If I lose my credit card(s) when traveling, how do you get them replaced? Do they need an address, some form of ID (this is tricky, since it could have been lost together with the card), and how much time they need for that? Do credit card companies thought about the inconvenience of losing your credit card while on the go?


The time needed to get a replacement varies from bank to bank. Some will send a card out right away via overnight courier service, others send them by mail which could take a while, some will only send them to the address on record in which case you are s.o.l.

Likewise the procedure to get a replacement varies from bank to bank. All will take reports over the phone and most start the replacement procedure over the phone. They will check your personal factoids, likely ask you to confirm some recent uses of the card (charges) perhaps your last payment amount, etc, stuff that theoretically only the cardholder knows.

Best thing to do it record your card numbers and the customer service number and keep it someplace safe, away from where the cards themselves are. You can email that data to yourself, so that you can access from any internet cafe. Some folks create a standalone email account just for such purposes.

And before you travel, you should let the bank know you are traveling and where, which would also be a good time to ask them the best procedure should you lose your card.

  • Also, if you ask for rushed shipping to your international destination, they might charge you an extra fee. Make sure you're aware of this. Aug 5 '14 at 1:03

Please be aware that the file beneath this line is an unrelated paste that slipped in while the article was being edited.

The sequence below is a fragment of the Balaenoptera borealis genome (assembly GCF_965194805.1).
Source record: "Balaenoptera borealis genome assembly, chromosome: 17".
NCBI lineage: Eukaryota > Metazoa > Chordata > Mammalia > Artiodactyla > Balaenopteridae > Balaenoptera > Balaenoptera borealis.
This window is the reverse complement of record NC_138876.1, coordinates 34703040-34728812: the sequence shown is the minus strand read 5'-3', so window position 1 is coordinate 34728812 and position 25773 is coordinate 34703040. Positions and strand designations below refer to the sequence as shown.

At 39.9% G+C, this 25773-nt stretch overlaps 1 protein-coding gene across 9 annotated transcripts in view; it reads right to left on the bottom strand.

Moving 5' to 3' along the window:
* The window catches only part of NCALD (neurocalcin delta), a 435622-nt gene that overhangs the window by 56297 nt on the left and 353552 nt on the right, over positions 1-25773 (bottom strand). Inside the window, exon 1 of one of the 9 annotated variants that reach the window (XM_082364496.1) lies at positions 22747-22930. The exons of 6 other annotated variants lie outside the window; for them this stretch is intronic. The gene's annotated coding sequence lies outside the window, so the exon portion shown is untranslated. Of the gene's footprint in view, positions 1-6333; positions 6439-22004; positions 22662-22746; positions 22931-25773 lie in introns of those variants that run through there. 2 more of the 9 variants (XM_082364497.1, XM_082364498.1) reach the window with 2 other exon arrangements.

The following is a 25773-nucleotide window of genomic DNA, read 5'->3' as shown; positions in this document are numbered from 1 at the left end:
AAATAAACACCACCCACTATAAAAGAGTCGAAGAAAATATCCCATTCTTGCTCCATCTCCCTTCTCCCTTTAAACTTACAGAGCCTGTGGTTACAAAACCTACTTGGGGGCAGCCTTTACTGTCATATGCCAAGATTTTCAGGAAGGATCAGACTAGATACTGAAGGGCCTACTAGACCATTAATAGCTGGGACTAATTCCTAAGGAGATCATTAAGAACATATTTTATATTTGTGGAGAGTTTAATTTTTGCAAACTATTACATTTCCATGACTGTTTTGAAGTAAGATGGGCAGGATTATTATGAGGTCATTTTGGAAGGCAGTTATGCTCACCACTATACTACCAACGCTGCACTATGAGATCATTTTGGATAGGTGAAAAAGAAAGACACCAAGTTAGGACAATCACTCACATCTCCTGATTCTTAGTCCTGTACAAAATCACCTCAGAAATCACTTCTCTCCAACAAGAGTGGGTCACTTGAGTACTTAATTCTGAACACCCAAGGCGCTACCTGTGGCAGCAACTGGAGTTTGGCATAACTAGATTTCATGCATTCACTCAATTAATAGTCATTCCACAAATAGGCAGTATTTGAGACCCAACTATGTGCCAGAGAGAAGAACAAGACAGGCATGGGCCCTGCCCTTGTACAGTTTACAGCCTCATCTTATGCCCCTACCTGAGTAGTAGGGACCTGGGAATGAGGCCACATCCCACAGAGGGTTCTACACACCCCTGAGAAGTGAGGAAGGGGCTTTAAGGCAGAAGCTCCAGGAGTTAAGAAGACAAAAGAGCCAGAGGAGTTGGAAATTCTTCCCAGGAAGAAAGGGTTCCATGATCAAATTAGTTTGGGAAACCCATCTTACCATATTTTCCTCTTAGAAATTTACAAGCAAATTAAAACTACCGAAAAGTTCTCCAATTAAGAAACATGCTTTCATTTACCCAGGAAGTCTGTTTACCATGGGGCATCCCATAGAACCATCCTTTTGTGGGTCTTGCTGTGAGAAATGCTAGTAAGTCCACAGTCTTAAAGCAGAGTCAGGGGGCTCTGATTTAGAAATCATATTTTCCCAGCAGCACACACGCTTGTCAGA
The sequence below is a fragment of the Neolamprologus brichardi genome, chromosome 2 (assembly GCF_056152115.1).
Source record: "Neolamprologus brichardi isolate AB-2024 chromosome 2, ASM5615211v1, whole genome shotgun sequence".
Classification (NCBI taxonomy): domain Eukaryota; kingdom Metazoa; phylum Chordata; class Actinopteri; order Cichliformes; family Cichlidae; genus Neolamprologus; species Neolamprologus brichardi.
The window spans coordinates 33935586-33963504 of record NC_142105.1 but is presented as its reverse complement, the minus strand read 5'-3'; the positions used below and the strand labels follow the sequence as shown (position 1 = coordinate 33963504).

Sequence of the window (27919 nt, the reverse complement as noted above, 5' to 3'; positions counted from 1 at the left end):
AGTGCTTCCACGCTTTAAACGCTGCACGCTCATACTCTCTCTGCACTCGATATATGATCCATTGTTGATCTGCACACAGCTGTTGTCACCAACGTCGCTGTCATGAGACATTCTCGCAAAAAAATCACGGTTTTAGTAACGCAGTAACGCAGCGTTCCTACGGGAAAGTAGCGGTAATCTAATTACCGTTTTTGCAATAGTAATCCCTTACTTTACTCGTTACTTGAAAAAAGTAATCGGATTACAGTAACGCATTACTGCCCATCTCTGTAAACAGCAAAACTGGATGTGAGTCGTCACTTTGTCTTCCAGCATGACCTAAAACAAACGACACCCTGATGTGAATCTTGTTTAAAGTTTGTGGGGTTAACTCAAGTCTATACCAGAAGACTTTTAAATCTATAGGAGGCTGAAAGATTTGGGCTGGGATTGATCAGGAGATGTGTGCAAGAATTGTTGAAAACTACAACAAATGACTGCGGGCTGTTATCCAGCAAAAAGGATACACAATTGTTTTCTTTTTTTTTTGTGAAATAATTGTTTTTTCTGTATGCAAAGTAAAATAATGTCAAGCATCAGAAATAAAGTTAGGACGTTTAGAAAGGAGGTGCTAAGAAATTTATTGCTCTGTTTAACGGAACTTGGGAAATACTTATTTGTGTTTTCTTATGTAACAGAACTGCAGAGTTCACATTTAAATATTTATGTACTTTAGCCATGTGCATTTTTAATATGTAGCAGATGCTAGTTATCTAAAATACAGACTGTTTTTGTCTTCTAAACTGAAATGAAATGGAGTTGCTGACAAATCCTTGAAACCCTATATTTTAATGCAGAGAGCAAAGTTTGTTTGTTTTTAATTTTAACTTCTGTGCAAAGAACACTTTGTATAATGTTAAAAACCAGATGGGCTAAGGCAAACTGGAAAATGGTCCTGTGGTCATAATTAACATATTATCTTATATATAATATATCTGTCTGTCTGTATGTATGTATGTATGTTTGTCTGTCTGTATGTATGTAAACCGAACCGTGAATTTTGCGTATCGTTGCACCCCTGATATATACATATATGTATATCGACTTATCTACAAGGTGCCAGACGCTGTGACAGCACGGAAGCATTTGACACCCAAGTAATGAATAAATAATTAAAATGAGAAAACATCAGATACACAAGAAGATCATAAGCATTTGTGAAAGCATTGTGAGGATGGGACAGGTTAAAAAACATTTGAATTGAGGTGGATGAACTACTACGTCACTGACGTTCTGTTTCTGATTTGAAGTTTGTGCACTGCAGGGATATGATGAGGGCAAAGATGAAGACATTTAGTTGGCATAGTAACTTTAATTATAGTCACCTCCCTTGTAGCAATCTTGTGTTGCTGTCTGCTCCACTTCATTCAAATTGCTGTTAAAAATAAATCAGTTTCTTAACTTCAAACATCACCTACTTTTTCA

• " let the bank know you are traveling and where" seems like an awkward procedure. Aug 5 '14 at 15:17
  • Not sure why it would be awkward. You simply call them up and let them know you will be traveling in Thailand, Cambodia, Bali, etc during November, so when charges start showing up from a country you don't live in, their fraud department will know it is OK. Would also help prove you are you when suddenly someone calls from Bali to tell them "your" card was lost.
    – user13044
    Aug 5 '14 at 15:29
  • I think this practice is not up-to-date anymore. Nowadays, banks would call you on your cell-phone when something raises a red-flag. Aug 5 '14 at 15:52
  • Some banks call, some banks don't, some phones work everywhere, some phones don't. Calling them in advance covers all bases.
    – user13044
    Aug 5 '14 at 16:09

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